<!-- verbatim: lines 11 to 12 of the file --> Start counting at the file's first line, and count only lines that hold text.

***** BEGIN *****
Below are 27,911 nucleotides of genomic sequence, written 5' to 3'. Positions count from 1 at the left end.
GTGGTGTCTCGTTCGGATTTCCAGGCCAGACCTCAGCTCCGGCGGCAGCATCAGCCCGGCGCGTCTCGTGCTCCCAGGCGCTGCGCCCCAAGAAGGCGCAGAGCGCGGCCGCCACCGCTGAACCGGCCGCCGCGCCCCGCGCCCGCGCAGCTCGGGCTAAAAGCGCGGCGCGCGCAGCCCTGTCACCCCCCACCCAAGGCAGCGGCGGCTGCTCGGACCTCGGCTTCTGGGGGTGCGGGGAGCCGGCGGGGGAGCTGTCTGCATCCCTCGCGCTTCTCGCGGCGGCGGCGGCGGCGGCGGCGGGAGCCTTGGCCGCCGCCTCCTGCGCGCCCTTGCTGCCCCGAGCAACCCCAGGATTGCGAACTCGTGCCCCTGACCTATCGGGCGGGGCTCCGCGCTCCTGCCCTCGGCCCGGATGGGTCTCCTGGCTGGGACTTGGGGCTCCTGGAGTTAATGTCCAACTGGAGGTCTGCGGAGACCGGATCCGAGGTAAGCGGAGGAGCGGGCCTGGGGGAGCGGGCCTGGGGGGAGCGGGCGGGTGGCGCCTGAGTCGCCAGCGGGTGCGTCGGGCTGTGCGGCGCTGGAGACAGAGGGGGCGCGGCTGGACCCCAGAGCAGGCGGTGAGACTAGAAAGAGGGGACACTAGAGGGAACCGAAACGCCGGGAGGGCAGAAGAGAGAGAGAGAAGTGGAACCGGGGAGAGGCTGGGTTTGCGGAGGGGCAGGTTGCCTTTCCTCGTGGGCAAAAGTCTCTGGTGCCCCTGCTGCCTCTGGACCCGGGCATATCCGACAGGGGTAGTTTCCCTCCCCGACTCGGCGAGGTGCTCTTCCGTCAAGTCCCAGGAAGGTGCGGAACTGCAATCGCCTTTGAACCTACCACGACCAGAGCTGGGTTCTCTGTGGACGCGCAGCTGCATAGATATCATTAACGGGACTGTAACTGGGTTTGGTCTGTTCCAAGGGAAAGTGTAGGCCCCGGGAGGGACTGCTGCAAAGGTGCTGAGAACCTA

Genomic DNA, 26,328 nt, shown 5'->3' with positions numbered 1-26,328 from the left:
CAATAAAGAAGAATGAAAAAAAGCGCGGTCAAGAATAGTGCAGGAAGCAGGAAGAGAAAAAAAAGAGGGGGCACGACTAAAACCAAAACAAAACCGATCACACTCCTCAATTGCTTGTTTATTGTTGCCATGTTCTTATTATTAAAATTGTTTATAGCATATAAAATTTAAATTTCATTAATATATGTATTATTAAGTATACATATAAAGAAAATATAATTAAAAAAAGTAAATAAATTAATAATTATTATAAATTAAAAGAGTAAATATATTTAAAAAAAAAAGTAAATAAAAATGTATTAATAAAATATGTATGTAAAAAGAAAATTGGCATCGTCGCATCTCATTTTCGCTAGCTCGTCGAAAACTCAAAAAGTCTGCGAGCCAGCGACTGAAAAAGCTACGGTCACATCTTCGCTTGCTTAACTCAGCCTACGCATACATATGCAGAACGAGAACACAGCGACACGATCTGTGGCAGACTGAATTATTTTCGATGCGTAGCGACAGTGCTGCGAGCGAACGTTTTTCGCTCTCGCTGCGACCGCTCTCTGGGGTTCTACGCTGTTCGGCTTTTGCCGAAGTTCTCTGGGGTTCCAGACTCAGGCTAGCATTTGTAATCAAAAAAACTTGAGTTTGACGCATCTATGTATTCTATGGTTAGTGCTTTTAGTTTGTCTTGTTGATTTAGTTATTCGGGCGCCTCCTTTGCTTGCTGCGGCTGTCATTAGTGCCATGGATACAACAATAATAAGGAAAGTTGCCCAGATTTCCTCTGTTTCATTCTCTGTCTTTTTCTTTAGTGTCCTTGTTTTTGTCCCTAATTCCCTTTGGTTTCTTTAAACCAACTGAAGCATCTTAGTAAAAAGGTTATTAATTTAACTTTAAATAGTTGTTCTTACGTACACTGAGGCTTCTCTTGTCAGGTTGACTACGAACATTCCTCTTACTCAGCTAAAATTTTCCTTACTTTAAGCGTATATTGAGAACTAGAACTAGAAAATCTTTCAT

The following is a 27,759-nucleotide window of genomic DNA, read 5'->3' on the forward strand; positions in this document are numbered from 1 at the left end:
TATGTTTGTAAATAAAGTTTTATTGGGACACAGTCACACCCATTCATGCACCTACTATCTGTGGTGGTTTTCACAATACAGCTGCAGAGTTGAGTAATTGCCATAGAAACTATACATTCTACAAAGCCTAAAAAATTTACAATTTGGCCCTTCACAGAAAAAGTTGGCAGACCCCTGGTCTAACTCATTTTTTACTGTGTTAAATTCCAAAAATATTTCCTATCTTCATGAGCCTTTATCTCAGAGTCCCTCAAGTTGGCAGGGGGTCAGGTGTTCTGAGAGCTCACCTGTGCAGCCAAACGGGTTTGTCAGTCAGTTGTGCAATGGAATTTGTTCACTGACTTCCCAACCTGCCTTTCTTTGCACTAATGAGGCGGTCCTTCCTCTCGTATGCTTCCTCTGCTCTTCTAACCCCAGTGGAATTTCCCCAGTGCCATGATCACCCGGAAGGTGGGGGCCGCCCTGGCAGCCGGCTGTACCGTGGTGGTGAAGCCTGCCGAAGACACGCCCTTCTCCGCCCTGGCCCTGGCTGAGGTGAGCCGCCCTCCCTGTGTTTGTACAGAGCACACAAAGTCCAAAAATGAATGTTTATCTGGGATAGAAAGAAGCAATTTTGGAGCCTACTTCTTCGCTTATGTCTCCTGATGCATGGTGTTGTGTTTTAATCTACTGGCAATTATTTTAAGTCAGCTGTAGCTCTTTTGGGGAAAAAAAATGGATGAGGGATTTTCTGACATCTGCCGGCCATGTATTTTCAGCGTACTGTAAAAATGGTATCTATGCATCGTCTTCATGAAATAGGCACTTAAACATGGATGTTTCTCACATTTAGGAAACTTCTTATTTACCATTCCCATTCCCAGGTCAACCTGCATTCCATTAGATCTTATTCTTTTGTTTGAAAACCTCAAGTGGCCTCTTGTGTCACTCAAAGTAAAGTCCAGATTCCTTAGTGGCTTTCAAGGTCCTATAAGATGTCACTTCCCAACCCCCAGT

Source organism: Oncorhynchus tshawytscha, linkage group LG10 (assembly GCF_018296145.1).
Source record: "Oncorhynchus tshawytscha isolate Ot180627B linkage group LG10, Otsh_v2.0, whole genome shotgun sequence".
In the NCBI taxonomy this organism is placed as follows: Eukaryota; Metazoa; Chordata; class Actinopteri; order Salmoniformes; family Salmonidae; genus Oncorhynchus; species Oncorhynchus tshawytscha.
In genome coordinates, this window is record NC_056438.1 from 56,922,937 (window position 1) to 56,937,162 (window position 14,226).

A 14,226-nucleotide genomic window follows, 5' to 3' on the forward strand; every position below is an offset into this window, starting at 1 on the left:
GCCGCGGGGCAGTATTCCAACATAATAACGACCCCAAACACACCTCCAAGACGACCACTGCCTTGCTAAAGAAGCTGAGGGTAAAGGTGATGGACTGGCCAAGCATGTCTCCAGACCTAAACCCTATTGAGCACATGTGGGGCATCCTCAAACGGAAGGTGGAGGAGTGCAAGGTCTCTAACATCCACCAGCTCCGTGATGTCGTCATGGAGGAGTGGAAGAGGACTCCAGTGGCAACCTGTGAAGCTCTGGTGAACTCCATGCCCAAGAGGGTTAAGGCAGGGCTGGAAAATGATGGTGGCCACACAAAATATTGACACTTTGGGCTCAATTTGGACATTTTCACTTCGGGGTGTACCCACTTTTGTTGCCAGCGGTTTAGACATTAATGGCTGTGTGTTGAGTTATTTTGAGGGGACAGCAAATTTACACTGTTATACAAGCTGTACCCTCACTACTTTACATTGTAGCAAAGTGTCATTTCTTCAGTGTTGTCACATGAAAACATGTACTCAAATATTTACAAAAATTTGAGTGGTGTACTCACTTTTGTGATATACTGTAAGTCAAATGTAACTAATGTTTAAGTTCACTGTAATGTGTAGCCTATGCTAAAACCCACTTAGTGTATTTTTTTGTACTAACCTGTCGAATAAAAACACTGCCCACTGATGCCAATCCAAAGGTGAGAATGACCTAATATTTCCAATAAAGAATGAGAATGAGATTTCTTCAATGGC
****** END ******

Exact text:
A 14,226-nucleotide genomic window follows, 5' to 3' on the forward strand; every position below is an offset into this window, starting at 1 on the left:
GCCGCGGGGCAGTATTCCAACATAATAACGACCCCAAACACACCTCCAAGACGACCACTGCCTTGCTAAAGAAGCTGAGGGTAAAGGTGATGGACTGGCCAAGCATGTCTCCAGACCTAAACCCTATTGAGCACATGTGGGGCATCCTCAAACGGAAGGTGGAGGAGTGCAAGGTCTCTAACATCCACCAGCTCCGTGATGTCGTCATGGAGGAGTGGAAGAGGACTCCAGTGGCAACCTGTGAAGCTCTGGTGAACTCCATGCCCAAGAGGGTTAAGGCAGGGCTGGAAAATGATGGTGGCCACACAAAATATTGACACTTTGGGCTCAATTTGGACATTTTCACTTCGGGGTGTACCCACTTTTGTTGCCAGCGGTTTAGACATTAATGGCTGTGTGTTGAGTTATTTTGAGGGGACAGCAAATTTACACTGTTATACAAGCTGTACCCTCACTACTTTACATTGTAGCAAAGTGTCATTTCTTCAGTGTTGTCACATGAAAACATGTACTCAAATATTTACAAAAATTTGAGTGGTGTACTCACTTTTGTGATATACTGTAAGTCAAATGTAACTAATGTTTAAGTTCACTGTAATGTGTAGCCTATGCTAAAACCCACTTAGTGTATTTTTTTGTACTAACCTGTCGAATAAAAACACTGCCCACTGATGCCAATCCAAAGGTGAGAATGACCTAATATTTCCAATAAAGAATGAGAATGAGATTTCTTCAATGGC